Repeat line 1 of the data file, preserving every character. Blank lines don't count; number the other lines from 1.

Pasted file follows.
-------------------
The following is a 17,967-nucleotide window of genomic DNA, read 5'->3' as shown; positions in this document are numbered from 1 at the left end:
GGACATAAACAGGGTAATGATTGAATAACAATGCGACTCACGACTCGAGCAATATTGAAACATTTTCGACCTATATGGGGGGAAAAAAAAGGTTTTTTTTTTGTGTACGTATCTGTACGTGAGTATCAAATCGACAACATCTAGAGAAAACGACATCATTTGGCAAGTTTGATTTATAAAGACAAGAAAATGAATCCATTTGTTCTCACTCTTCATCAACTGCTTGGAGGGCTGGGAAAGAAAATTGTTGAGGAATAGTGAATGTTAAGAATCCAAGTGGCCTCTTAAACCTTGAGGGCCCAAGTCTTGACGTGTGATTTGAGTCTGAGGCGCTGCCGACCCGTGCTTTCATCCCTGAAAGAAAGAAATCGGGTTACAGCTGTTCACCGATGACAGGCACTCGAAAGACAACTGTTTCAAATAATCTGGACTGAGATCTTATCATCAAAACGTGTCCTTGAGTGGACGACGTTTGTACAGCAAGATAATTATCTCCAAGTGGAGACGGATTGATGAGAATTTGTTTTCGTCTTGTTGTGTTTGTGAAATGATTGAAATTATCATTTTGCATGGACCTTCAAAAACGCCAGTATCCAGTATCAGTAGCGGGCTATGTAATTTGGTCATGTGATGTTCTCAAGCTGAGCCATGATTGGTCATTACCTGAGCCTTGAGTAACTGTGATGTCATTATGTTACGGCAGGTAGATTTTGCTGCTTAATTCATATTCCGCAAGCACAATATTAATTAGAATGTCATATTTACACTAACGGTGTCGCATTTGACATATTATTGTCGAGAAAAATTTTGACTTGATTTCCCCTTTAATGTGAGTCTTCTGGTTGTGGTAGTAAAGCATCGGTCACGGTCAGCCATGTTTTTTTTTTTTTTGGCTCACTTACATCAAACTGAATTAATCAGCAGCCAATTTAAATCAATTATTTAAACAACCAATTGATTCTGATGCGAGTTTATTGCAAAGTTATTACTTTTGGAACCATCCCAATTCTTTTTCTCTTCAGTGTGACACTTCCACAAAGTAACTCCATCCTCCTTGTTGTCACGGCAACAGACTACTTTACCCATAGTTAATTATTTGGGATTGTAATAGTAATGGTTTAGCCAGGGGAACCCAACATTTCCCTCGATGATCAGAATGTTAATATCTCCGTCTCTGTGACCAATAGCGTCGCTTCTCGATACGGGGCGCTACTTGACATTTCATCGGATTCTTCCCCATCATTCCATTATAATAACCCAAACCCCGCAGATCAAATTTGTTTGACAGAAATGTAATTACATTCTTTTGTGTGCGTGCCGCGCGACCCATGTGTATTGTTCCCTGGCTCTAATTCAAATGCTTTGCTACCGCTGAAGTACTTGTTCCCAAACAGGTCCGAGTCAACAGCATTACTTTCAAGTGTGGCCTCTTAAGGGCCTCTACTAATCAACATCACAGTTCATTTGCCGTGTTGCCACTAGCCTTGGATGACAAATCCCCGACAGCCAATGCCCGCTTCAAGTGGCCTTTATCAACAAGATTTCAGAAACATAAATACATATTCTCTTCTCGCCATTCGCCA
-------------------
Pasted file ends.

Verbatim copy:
The following is a 17,967-nucleotide window of genomic DNA, read 5'->3' as shown; positions in this document are numbered from 1 at the left end: